First view from top of Maine

Posted Dec. 05, 2008, at 7 p.m.

A recent trip down Route 9 to Amherst has rekindled thoughts of a trip to the top of Maine in August with friend and co-worker Jim Goodness along with BDN outdoor feature writer and hiking guru Brad Viles.

The genesis for the hike up Mount Katahdin began a couple of years ago in conversations with Brad as I explained my longtime goal of ascending to Baxter Peak since I was one of a few Millinocket natives who had not accomplished the feat.

Viles, who has hiked Katahdin more than 100 times, was eager to assist in my quest, and I was also eager to have him as a guide since I am directionally challenged. My wife, Kathy, has absorbed the worst of this over our last 24 years, but it is something that has plagued me since my youth.

As evidence, I’ll hearken back to when I was 13 and wandered into the abundant woods around our camp at Cedar Lake to do some target shooting with my pellet gun. If not for luckily finding a blaze trail that led back to the lake, I still might be wandering those woods.

Another wrong turn occurred during a high school cross country meet in the Greenville woods when I was headed down a trail and started to turn left in pursuit of a Greenville runner who was out of sight. I was several yards into the turn when a Dexter runner at the top of the hill yelled and told me to turn around. It turned out to be one of the finest examples of sportsmanship I’ve witnessed.

Given that unenviable history, I was quite happy with Brad’s decision to act as guide and mentor for the Katahdin trip, but scheduling conflicts, an uncooperative back and my lack of preparedness delayed the trip to this past August, when I thought I had gotten in better physical condition.

Doing so consisted of walking a couple of miles each day along the streets of Brewer with a knapsack filled with several pounds of weight during the spring and summer months. Those days gave me a sense of accomplishment and a consistent smile as I thought of how much I was embarrassing my teenage children, Matthew and Tess, as their geeky dad traversed up and down the streets hauling one of their old knapsacks.

Jim, one of the pivotal staffers who works to make our section a well-detailed and readable one, was the lone BDN sports staffer who was interested in coming along on our trek. He had hiked Katahdin as a Boy Scout many years ago and had continued to nurture a love of the Maine outdoors over the years with his family and friends.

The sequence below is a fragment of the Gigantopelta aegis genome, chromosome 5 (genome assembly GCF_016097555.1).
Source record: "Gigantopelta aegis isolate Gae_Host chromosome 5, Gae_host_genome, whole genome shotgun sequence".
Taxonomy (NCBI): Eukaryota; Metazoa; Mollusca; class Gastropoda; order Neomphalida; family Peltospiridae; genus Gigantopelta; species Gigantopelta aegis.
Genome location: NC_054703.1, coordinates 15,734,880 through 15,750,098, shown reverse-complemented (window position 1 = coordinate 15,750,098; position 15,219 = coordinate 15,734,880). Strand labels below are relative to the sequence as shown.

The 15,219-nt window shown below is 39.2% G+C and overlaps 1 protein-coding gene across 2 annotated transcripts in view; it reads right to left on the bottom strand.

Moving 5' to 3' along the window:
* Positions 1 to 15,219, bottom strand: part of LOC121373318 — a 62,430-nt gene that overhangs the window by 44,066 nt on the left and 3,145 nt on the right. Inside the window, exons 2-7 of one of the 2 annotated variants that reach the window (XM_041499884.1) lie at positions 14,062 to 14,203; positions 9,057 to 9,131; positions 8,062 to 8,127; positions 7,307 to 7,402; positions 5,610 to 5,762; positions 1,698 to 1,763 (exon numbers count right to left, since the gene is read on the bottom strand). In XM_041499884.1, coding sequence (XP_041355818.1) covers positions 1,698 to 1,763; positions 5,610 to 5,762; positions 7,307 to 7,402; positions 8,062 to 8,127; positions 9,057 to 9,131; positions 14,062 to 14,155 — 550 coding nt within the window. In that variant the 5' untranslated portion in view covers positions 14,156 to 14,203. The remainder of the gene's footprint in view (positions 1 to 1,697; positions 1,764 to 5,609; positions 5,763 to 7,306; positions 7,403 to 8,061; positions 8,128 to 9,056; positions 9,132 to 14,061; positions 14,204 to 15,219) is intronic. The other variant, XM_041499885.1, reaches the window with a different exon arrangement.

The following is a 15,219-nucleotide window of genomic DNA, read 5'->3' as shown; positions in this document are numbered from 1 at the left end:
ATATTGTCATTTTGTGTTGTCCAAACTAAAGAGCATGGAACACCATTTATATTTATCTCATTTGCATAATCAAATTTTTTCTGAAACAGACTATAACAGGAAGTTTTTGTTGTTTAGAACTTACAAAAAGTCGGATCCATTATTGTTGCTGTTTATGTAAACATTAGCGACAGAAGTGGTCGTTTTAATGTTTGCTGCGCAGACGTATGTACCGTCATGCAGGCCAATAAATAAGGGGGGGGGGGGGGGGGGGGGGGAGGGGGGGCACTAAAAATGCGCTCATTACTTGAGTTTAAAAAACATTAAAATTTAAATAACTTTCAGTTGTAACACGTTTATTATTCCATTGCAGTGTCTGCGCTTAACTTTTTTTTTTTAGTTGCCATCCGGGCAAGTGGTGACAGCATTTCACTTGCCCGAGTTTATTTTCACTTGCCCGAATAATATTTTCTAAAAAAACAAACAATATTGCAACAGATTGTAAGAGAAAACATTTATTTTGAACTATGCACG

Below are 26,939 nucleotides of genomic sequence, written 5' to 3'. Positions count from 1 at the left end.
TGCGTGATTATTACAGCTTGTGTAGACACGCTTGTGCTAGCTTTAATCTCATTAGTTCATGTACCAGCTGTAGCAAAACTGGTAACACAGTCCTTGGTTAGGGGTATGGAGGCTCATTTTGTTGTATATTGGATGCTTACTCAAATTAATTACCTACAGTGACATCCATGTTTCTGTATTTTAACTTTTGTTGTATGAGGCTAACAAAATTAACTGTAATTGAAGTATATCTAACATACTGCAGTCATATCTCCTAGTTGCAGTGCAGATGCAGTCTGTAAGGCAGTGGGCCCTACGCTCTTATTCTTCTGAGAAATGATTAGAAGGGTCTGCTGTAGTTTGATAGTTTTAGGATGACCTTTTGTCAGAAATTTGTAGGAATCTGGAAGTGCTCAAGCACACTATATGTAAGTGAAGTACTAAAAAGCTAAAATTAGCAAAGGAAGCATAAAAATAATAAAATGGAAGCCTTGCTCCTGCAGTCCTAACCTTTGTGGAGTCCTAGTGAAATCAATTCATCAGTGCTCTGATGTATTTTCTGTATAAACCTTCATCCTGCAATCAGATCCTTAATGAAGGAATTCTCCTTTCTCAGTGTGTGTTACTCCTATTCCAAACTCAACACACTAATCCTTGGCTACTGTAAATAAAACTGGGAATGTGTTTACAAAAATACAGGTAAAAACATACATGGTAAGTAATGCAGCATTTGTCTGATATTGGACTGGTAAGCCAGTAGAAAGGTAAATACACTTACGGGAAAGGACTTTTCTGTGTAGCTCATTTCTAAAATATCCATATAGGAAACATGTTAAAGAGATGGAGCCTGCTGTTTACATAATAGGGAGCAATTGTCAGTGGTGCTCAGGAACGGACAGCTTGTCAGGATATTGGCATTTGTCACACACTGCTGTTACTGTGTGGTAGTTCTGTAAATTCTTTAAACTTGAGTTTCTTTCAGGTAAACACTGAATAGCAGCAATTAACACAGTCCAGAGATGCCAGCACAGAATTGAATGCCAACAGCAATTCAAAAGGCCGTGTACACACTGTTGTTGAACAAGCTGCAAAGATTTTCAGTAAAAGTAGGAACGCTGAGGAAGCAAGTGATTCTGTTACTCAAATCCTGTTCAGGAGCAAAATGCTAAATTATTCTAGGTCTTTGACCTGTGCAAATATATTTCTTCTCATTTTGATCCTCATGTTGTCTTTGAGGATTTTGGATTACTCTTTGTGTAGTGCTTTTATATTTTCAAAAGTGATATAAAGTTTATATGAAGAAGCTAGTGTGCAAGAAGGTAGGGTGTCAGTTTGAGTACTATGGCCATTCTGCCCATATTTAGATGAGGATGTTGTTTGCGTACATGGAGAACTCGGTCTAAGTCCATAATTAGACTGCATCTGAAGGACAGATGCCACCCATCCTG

Taking the first step

After a light breakfast in East Millinocket, we arrived at Baxter State Park around 7 a.m. and began our hike from Roaring Brook campground. Even though Jim had hiked Katahdin, Brad referred to us as “newbies” and thus decided the safest and easiest hike to Baxter Peak would be made up the Saddle Trail.

Doing so meant we would hike 3.3 miles to Chimney Pond and then another 2.3 miles to the top of Maine. Being a bit on the naive side, it sounded doable and somewhat easy, but I quickly learned, as one of the Baxter rangers said at Chimney Pond, “there are no easy hikes up Katahdin.”

Luckily, it was a beautiful August day with no humidity and a slight, almost cooling breeze. That would be one of the few salvations of the day as we hit the rocky trail.

My expectation of a hike along a woodsy trail soon evaporated with each step on a rock and over a boulder. Katahdin, it seemed, was one gigantic piece of rock that was wreaking havoc on my 49-year-old body.

However, I tried to remain steadfast to my goal of finally getting to the top of Katahdin and was bolstered by the sights and sounds around us. Roaring Brook really does roar and the sights exuded Maine’s raw beauty.

Jim and Brad also boosted my spirits as they were great company and we managed to carry on pretty constant conversation despite some occasional gasps of breath. Jim and I tried to keep a steady pace, but it was impossible to keep up with Brad, who is a true mountain goat. He must weigh about 140 pounds soaking wet, but as one of my old coaches used to say of me when searching his brain for a compliment, “he’s wiry and deceptively fast.”

Brad is also a talker — a trait he shares with another one of our fine writers on the BDN sports desk, Larry Mahoney. Those conversations are later turned into their well-detailed stories on these pages and I marveled at the similarities Larry and Brad shared.

Up and down the trail, Brad never failed to engage in conversation with the many hikers who passed us. He would walk and talk with them for several minutes, leaving us in his dust, and then end up leaning up against a boulder, waiting for us to catch up.

Although he never seemed tired, he was good at granting us short breaks and we took a much-needed half-hour break at Chimney Pond while the daunting Katahdin peaks loomed in front of us.

Saddle up